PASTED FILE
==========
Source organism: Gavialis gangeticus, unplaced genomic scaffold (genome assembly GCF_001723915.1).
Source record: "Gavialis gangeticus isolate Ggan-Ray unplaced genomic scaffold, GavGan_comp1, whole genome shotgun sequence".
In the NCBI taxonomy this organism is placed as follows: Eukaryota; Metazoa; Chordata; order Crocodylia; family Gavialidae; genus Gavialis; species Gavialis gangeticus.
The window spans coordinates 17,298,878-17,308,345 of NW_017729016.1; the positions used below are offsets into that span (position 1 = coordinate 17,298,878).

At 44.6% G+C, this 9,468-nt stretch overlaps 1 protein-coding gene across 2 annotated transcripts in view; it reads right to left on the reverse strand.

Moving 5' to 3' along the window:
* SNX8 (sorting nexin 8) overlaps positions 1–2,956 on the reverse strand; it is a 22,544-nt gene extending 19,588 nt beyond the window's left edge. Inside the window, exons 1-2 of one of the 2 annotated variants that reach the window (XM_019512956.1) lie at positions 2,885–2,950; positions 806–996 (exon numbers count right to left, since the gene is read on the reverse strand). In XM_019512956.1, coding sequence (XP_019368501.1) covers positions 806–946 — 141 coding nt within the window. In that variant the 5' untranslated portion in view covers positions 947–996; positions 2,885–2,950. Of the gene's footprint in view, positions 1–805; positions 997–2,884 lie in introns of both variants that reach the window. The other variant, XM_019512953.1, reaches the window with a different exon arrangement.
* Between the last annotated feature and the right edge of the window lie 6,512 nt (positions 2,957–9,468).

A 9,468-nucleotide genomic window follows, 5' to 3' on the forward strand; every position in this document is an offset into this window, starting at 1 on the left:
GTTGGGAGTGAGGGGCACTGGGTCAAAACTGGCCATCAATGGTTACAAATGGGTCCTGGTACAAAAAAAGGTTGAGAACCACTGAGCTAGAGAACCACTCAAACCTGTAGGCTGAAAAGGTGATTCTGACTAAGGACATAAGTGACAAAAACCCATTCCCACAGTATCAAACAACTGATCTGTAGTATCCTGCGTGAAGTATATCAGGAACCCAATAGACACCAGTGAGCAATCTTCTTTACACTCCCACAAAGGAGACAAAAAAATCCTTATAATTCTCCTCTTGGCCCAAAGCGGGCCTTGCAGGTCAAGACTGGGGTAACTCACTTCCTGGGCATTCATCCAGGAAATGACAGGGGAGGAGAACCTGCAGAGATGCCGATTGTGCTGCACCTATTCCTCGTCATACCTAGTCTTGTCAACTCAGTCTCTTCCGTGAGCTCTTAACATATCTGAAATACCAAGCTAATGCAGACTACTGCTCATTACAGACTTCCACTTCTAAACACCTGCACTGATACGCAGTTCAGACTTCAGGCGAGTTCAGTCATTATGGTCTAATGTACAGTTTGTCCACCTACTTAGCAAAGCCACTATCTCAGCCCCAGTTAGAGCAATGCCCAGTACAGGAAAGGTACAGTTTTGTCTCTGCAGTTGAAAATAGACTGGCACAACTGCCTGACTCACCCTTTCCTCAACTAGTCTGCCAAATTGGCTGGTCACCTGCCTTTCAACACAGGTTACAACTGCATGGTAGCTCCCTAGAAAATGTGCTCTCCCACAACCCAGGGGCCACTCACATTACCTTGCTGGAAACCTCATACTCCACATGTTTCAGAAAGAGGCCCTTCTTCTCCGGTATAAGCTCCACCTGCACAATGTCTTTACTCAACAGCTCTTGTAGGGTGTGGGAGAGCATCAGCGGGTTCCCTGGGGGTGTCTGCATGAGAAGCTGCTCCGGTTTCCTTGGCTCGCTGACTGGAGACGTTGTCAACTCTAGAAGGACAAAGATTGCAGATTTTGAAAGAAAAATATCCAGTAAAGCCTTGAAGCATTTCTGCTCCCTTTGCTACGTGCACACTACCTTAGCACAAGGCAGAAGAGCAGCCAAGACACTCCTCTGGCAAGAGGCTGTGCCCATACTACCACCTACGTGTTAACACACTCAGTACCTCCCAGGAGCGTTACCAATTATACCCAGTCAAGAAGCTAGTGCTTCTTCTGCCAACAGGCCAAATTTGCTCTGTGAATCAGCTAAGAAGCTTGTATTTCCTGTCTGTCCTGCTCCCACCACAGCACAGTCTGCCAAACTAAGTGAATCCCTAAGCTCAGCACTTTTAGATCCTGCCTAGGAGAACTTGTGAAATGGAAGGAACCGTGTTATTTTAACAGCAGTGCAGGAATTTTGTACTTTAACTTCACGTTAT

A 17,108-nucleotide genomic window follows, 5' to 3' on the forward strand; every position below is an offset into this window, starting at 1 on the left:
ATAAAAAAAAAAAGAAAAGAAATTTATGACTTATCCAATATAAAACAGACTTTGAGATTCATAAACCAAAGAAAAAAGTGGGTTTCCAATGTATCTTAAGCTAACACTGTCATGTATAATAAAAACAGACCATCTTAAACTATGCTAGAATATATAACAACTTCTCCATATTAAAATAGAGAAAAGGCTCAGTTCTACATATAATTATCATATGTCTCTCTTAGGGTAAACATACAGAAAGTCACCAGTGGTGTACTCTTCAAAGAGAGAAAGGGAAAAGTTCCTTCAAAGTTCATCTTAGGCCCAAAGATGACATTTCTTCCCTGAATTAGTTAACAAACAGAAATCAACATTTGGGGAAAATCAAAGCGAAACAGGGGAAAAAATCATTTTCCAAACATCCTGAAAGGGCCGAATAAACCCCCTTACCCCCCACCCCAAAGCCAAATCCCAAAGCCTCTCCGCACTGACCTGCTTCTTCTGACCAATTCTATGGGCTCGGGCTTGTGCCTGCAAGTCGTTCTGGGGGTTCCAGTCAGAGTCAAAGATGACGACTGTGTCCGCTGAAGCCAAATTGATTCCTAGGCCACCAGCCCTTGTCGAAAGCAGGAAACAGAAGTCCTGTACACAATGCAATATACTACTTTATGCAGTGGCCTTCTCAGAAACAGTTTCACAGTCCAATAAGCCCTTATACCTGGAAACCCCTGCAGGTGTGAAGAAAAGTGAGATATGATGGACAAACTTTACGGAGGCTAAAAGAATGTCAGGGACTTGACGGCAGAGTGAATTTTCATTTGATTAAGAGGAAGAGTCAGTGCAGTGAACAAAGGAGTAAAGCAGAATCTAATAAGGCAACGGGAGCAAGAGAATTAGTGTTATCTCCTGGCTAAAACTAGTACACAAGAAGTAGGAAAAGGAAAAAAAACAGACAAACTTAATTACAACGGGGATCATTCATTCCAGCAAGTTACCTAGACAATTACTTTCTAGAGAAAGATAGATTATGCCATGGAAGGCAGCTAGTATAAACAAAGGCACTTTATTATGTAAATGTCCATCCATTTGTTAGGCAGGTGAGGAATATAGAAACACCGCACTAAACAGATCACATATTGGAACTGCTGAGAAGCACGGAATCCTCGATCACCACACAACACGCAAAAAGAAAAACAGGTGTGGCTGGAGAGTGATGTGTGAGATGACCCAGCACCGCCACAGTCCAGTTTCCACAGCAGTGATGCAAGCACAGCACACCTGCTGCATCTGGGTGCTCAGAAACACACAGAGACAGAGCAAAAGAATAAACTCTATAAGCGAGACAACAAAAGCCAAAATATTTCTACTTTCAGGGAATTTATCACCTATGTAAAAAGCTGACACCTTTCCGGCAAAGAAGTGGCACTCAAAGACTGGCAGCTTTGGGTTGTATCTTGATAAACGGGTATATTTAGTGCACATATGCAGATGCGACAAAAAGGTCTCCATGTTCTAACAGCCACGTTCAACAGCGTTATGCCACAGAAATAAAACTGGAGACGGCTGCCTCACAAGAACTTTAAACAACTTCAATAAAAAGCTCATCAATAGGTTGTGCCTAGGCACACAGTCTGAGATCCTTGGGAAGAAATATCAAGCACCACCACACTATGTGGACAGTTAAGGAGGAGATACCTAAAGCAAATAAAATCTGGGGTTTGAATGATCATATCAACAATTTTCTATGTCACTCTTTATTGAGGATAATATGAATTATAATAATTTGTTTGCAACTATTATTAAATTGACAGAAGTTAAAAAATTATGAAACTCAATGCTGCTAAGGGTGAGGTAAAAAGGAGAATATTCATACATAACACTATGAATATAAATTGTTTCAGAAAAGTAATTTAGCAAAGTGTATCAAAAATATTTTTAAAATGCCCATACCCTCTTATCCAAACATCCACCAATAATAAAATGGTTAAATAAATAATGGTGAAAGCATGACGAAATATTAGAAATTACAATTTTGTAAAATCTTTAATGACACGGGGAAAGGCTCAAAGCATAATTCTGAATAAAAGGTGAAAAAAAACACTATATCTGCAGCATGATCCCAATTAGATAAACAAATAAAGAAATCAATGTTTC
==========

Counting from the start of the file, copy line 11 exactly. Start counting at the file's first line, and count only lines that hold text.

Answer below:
A 17,108-nucleotide genomic window follows, 5' to 3' on the forward strand; every position below is an offset into this window, starting at 1 on the left: